For OCD patients, taking the antipsychotic drug risperidone (Risperdal) as an add-on drug is no more effective than placebo in those who failed to respond to a serotonin reuptake inhibitor (SRI) alone, according to a new study.
On the other hand, adding cognitive behavioral therapy (CBT) — particularly one with exposure and ritual prevention — was significantly more effective than either placebo or risperidone.
“The big message is not that antipsychotic augmentation of SRIs never works, but that it only works in a small subset.
“So if you as a clinician try it and you don’t see effects in four to six weeks, you should take your patient off of it so they don’t wind up on an antipsychotic for no reason while having all the bad side effects,” said lead author H. Blair Simpson, M.D., Ph.D., professor of clinical psychiatry at Columbia University and director of the Anxiety Disorders Clinic at the New York State Psychiatric Institute.
“It’s important for clinicians to know that not only should they go to CBT therapy before antipsychotic use, they should go to exposure and ritual prevention therapy and not something like stress management, which is very different and would not be as effective,” she added.
According to the researchers, few patients with OCD achieve remission with an SRI alone, and doctors are often faced with the challenge of what to do next. Since CBT requires time, access, and a commitment from patients, many clinicians find it easier to simply add another drug — usually an antipsychotic.
For the study, researchers randomly assigned 100 patients who had received 12 weeks of SRIs but who were still at least moderately ill to receive either eight weeks of risperidone, exposure and ritual prevention, or pill placebo, while still taking the SRI.
Exposure and ritual prevention involves confronting thoughts or situations that trigger anxiety (exposure) and then choosing not to respond compulsively after coming in contact with the fearful situation.
At week eight, the patients receiving the exposure and ritual prevention CBT had a significantly greater reduction of symptoms, compared with patients receiving risperidone and those receiving placebo.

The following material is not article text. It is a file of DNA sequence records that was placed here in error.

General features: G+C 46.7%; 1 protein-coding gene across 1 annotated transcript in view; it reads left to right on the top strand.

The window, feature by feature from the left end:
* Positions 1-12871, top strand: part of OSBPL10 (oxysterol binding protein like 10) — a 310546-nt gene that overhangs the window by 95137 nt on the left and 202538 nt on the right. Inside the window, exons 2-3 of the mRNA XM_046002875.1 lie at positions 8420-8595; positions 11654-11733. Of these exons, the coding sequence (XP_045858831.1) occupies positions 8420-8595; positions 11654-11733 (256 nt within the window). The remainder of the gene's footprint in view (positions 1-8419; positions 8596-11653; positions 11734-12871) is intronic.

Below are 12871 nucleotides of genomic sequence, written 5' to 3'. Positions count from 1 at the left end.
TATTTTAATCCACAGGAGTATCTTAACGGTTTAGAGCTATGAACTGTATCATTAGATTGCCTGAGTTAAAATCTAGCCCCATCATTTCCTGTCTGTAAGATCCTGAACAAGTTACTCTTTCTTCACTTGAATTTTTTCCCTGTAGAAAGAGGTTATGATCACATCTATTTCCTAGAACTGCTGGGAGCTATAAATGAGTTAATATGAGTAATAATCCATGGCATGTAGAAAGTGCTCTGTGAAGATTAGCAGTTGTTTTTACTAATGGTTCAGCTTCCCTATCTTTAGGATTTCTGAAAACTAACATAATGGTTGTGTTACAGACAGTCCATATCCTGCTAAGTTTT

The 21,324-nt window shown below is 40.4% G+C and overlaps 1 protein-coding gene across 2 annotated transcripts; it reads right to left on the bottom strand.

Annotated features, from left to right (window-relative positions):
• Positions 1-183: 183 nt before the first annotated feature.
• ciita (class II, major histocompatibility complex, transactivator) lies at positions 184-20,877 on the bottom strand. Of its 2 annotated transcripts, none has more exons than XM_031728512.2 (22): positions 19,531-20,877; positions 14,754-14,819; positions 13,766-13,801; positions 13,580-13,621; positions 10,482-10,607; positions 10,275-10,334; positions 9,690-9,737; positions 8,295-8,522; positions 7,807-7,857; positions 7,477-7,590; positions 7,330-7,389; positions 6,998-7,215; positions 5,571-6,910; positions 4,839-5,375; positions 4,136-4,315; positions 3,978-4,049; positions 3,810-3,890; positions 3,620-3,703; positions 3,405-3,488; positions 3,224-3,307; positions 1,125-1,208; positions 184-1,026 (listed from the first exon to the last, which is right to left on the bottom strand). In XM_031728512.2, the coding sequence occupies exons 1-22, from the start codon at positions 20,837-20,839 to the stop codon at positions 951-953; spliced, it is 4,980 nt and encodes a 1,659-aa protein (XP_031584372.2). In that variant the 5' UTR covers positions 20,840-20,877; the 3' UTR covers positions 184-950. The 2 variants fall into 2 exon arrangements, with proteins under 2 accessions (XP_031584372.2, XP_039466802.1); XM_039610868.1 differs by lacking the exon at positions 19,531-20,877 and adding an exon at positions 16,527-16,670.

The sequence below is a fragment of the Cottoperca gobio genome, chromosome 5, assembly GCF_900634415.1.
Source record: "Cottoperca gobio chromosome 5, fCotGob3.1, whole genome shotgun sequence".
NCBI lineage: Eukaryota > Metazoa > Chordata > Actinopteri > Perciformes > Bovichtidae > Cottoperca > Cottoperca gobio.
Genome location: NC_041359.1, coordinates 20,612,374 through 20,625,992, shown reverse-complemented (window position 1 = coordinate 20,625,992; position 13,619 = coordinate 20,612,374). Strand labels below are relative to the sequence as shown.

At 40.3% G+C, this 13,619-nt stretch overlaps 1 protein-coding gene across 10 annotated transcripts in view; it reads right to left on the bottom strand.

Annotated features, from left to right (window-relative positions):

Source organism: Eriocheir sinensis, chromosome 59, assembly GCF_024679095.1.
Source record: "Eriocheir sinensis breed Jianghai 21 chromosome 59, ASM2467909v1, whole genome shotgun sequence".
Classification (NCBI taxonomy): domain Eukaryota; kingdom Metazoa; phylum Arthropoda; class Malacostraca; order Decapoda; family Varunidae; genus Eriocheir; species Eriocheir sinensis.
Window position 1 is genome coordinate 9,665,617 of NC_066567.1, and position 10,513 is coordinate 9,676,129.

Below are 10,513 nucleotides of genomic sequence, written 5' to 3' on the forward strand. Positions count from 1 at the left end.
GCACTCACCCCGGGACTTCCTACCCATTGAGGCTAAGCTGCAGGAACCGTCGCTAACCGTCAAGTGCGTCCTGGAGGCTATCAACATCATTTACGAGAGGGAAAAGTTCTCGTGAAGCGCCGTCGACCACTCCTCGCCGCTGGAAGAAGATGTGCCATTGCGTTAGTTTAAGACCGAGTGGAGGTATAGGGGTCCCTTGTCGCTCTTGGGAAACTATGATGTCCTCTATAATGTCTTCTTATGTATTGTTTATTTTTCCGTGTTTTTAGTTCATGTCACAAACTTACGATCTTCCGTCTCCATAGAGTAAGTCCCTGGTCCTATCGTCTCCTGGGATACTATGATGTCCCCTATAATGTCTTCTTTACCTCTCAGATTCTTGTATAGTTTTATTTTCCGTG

As many as 80 percent of patients receiving CBT had a symptom decrease of 25 percent or more, compared with 23 percent of patients receiving risperidone and 15 percent receiving placebo.
Furthermore, 43 percent in the CBT group achieved remission, compared with only 13 percent in the risperidone group and 5 percent in the placebo group.
Interestingly, patients receiving risperidone showed no greater improvement than those receiving placebo.
“Based on previous smaller studies, we expected risperidone to be effective in about a third of patients, but this was a surprise — our sample showed it didn’t differ from pill placebo.”
Although this study involves the largest sample of patients receiving risperidone in comparison with CBT, Simpson cautioned that previous research should also be considered in drawing the correct conclusions.
“I think the careful message is that in our sample, it [risperidone] didn’t work, but in prior, smaller studies, it worked for some,” she said.
In one of Simpson’s prior studies, OCD patients on SRIs who also received CBT and improved after eight weeks were likely to maintain those gains at six months. With that in mind, the team is working on a six-month followup of the current study.
“My prediction is patients who continue to be their own therapists during the follow-up period and follow the instruction that their therapist taught them will be the ones to maintain their gains, but we don’t know that yet. It’s still a hypothesis,” she said.
The findings were presented at the Anxiety and Depression Association of America (ADAA) 33rd Annual Conference.
Source: Columbia University